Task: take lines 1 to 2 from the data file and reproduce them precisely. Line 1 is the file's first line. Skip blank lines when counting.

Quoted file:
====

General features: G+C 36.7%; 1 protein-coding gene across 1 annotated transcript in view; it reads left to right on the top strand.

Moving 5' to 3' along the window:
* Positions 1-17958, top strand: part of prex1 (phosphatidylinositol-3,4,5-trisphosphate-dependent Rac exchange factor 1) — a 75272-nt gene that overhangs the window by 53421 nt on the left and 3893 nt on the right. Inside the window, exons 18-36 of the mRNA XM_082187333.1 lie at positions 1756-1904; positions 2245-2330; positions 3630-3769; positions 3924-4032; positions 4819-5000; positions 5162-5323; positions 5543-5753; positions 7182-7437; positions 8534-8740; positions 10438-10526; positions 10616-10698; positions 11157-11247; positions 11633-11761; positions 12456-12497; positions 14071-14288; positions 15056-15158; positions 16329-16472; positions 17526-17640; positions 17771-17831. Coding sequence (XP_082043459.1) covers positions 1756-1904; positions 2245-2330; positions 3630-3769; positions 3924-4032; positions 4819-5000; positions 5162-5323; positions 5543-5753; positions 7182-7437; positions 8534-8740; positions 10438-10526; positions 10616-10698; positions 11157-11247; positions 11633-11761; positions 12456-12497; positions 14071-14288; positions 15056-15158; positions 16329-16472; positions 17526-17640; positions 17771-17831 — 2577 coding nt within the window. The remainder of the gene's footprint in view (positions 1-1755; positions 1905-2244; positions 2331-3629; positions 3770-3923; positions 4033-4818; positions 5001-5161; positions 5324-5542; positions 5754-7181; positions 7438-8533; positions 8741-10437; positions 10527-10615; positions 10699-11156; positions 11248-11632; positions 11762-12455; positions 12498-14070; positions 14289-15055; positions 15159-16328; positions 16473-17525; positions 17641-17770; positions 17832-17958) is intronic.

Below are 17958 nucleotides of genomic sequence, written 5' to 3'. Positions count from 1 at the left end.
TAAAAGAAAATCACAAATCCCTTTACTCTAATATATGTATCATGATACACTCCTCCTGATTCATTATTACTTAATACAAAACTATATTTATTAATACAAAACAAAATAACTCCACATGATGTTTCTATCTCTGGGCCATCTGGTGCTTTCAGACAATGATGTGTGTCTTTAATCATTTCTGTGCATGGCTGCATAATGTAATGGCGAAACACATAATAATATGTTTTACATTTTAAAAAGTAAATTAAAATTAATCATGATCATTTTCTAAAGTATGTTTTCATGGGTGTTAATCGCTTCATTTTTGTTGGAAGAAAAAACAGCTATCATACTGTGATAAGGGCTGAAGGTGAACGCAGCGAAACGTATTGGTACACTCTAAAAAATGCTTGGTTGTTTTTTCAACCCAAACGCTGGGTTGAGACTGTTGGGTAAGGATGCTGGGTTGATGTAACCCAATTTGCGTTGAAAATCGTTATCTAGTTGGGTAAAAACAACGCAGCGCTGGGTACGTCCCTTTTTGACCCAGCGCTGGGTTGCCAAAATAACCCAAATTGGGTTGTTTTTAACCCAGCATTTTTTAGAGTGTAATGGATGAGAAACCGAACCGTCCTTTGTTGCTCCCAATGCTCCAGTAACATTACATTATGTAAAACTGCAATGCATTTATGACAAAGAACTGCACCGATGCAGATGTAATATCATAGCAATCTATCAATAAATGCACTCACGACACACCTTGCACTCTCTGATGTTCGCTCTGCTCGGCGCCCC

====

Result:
General features: G+C 36.7%; 1 protein-coding gene across 1 annotated transcript in view; it reads left to right on the top strand.

Moving 5' to 3' along the window: